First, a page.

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AgHiRE: Professional Development for the Spanish-Speaking Farm Workforce

By Kathy Saechou

Agriculture is vital to our national and global economy, and the agricultural workforce is essential to sustaining the industry and a resilient food system. Today, farm employers encounter numerous obstacles in maintaining and expanding this evolving workforce to meet current and future demands. Specifically, the language barrier exists as a roadblock for both Spanish-speaking farmworkers who want to move into positions with more responsibility and farm employers who are seeking to fill vacant management positions. How can farm employers assist talented farm workers and employees in moving up the career ladder, which will also help to increase the productivity and competitiveness of their farming and business operations?

There have been many groups who have provided and are continuing to offer the necessary training and tools for current and aspiring farm employees to advance in their careers. The Center for Land-Based Learning, founded in Winters, California, in 1993, is a nonprofit that provides training, direction and resources to farmers, entrepreneurs and high school students through youth and adult programs across agricultural regions in California. Currently, the Center for Land-Based Learning is in the early stages of designing a leadership and development program for the Spanish-speaking agricultural workforce called AgHiRE, which is a program funded through the California Workforce Development Board High Road Training Partnership (HRTP) initiative.

The Center for Land-Based Learning, in partnership with Valley Vision, hosted an in-person luncheon with local farm employers and education partners on March 19th at the Yolo County Farm Bureau. At this event, results were shared from a survey of farm employers across California to learn more about their Spanish-speaking employee development needs. Local farm employers joined education partners in providing valuable insights and feedback for the initial proposed design of the AgHiRE program. More specifically, farm employers discussed what would work best for them and their workers, and what might be less feasible when considering topics like leadership and communications, English learning, digital skills, math skills and regulatory awareness. These were some of the key takeaways from farm employers at the luncheon:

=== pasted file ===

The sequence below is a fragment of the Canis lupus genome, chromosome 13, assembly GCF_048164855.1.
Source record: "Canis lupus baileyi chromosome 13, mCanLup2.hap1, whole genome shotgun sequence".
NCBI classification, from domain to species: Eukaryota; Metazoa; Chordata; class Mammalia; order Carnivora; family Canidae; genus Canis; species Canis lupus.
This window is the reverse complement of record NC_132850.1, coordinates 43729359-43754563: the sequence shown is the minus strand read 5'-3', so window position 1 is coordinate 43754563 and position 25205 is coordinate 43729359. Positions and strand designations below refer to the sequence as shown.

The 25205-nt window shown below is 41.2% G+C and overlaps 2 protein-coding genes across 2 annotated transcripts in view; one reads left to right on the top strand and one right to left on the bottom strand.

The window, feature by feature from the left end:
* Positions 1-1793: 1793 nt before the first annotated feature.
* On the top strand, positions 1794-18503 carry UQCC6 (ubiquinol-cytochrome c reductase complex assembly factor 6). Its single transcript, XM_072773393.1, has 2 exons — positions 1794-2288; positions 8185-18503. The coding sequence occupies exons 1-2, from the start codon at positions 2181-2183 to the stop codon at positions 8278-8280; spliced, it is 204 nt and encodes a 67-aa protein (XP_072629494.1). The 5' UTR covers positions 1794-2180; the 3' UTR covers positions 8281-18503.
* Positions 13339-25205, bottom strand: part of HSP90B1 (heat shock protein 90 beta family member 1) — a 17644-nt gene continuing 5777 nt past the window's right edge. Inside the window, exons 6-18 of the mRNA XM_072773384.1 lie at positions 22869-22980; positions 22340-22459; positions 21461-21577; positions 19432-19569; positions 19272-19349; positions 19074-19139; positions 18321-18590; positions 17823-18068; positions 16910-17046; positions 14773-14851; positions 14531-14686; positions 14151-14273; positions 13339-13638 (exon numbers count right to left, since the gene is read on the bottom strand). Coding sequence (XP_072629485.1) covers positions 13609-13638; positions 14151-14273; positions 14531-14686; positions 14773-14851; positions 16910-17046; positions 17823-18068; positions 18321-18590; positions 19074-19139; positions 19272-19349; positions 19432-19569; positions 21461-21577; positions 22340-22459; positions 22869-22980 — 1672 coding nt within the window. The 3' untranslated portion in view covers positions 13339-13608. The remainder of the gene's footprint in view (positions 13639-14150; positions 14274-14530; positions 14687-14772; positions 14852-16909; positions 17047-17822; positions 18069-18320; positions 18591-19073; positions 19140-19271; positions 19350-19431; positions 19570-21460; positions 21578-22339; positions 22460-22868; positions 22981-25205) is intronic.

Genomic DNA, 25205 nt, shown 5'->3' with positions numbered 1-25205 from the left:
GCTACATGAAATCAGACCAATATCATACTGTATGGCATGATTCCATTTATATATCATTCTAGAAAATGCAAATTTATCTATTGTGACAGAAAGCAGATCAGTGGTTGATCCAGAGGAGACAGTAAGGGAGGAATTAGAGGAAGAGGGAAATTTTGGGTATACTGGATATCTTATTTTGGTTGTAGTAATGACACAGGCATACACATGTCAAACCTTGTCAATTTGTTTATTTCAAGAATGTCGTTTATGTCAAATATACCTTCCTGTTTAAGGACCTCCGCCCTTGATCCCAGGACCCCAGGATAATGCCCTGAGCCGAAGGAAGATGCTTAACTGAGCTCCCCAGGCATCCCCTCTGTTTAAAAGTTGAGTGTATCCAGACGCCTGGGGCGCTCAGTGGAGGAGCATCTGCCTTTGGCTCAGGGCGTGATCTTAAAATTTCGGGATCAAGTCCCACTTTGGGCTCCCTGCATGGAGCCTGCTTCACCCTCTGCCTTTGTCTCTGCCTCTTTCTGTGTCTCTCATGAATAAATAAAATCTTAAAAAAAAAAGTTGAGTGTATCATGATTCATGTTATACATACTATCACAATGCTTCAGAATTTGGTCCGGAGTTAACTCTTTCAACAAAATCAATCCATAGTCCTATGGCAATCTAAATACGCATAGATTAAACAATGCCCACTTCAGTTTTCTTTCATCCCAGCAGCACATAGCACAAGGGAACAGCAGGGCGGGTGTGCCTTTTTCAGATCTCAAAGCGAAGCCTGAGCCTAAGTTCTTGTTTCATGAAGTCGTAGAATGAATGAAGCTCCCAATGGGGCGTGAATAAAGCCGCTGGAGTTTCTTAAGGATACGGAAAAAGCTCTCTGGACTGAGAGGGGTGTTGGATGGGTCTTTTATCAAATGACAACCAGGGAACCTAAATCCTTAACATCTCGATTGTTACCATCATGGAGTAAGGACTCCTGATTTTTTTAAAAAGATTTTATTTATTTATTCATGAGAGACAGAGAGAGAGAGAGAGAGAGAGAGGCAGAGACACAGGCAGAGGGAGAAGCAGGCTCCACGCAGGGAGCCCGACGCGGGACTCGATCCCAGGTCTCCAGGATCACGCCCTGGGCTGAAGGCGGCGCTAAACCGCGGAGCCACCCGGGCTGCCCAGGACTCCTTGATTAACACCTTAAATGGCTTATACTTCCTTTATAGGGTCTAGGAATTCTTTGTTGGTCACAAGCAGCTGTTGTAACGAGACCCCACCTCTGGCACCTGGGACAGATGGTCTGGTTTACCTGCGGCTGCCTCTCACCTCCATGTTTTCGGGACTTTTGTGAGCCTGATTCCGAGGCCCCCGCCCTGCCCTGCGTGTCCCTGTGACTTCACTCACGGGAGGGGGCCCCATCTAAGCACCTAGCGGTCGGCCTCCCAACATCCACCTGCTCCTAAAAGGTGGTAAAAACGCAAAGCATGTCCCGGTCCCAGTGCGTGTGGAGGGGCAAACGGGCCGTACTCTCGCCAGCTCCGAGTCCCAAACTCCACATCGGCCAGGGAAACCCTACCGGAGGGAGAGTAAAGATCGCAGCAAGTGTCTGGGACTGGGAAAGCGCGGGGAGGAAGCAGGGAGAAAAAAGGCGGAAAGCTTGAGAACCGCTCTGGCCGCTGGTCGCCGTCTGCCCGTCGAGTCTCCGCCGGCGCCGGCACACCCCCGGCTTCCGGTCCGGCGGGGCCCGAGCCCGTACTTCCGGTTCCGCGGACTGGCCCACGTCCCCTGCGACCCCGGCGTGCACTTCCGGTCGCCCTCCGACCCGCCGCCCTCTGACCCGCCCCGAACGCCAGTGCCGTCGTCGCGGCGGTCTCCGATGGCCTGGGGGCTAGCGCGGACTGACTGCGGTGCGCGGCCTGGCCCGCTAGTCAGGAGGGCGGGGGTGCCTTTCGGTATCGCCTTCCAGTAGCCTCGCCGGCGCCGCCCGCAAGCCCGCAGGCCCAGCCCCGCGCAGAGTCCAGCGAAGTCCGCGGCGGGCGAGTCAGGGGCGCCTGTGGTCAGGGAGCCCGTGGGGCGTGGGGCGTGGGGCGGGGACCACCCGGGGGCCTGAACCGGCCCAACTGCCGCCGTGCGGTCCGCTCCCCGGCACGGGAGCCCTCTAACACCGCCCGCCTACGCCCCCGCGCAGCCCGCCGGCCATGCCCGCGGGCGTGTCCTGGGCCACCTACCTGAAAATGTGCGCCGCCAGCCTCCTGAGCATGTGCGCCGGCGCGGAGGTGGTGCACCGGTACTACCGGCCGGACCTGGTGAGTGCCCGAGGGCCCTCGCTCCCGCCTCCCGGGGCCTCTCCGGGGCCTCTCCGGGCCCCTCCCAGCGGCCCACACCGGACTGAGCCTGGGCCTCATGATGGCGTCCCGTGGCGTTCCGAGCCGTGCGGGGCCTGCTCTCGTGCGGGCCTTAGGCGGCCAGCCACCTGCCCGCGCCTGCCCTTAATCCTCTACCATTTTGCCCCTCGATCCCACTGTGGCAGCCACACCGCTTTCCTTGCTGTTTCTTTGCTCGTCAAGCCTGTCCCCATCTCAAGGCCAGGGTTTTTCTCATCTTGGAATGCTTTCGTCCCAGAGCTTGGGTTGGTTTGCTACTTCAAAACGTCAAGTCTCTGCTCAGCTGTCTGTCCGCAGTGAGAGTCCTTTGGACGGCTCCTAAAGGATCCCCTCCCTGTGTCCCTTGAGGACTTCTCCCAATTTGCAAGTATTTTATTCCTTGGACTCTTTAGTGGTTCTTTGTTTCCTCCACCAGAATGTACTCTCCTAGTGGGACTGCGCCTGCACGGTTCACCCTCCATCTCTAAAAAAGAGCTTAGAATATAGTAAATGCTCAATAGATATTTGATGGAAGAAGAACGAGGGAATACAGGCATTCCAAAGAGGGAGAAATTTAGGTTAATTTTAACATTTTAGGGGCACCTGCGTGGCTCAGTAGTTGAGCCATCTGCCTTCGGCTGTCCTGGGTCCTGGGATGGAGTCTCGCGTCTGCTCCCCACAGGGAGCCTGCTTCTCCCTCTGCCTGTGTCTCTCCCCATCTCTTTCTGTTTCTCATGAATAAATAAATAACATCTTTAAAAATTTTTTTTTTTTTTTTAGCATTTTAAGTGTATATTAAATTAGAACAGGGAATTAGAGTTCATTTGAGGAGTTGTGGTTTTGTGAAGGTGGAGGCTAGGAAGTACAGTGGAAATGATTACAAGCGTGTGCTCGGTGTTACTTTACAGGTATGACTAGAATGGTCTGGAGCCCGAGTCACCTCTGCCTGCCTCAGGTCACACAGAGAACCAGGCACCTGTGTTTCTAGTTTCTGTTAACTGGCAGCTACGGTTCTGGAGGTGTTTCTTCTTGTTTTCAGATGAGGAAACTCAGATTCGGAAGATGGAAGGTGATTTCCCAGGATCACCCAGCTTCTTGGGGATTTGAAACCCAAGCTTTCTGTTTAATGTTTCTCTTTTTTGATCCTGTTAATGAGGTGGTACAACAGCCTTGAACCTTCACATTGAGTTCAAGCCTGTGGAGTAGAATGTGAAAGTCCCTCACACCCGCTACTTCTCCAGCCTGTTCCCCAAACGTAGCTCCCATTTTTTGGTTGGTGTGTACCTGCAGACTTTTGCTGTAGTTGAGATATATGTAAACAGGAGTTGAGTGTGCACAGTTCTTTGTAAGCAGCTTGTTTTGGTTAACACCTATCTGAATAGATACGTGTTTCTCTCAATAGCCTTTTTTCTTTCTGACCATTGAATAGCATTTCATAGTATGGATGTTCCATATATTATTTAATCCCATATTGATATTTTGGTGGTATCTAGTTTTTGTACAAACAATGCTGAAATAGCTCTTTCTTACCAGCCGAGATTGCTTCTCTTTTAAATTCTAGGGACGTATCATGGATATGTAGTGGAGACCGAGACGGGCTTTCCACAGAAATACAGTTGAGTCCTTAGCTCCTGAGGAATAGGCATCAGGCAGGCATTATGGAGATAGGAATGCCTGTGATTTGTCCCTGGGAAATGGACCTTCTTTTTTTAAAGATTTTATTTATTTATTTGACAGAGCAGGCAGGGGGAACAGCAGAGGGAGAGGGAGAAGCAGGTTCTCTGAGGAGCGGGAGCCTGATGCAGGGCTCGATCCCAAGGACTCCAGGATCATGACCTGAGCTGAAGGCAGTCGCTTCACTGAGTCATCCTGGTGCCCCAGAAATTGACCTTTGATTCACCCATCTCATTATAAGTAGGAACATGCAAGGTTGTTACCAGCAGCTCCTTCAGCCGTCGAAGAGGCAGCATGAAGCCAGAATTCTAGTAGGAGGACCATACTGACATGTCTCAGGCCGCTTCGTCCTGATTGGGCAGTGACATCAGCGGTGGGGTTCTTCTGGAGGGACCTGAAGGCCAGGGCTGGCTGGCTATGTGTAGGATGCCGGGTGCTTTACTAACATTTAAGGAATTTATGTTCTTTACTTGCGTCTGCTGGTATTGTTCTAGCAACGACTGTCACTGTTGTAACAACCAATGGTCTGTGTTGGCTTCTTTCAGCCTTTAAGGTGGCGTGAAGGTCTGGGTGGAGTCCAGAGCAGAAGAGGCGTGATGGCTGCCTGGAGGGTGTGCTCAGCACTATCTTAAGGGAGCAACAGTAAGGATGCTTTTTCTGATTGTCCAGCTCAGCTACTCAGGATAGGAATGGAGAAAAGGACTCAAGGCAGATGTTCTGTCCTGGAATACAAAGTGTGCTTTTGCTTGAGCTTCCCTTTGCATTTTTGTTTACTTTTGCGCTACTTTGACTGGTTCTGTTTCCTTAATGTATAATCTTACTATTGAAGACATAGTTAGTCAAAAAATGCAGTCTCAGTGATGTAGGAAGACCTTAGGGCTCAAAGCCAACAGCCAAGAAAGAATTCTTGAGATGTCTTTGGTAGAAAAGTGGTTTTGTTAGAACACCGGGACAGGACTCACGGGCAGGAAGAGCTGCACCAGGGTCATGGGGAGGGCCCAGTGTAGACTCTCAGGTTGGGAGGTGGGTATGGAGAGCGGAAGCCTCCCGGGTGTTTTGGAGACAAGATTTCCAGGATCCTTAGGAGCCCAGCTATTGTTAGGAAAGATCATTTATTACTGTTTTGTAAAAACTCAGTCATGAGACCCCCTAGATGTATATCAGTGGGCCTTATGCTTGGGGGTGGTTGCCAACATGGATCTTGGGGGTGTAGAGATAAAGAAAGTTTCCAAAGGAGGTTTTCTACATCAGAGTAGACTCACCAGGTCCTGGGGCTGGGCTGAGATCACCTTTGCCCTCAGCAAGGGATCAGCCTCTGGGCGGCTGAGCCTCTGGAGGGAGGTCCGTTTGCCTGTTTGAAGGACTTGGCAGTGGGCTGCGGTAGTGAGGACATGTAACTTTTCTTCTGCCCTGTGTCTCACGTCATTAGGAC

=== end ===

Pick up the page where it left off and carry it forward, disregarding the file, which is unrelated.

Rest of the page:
• Leadership & Communication skills are key for farm leaders, and relatively few resources exist to meet this need in Spanish
  • Professional development of the farm workforce will mutually require employees and employers to contribute a great deal of effort and some time to successfully develop talented individuals
  • Running a farm can be isolating– farm employers expressed optimism at discovering a sense of community and support for employee development and in the meeting, and looked forward to future collaboration

In the survey, farm employers expressed that the following sets of skills (see below image) were necessary for success in management positions. They also agreed that these skills must be taught in the context of their line of work and must be taught in combination with each other in order to be successful within a three month training program. For instance, leadership and communication skills should be taught in combination with the English language as well as regulatory awareness. 

By the end of the event, many farm employers were interested in serving on the advisory committee to help further develop the training program. Through the AgHiRE: Spanish-Language Leadership Program, the objective at the Center for Land-Based Learning is to help farm workers with high potential move up into more skilled positions, providing benefits to everyone.

To learn more about the Center for Land-Based Learning and their programs, visit their webpage here. To get involved with their AgHiRE: Spanish-Language Leadership Program, contact their California Farm Academy staff here.

Kathy Saechou is a Valley Vision Project Coordinator staffing the Clean Air & Climate and 21st Century Workforce Impact Areas.

Hilary Tellesen is a Valley Vision Senior Project Manager leading the 21st Century Workforce Impact Area.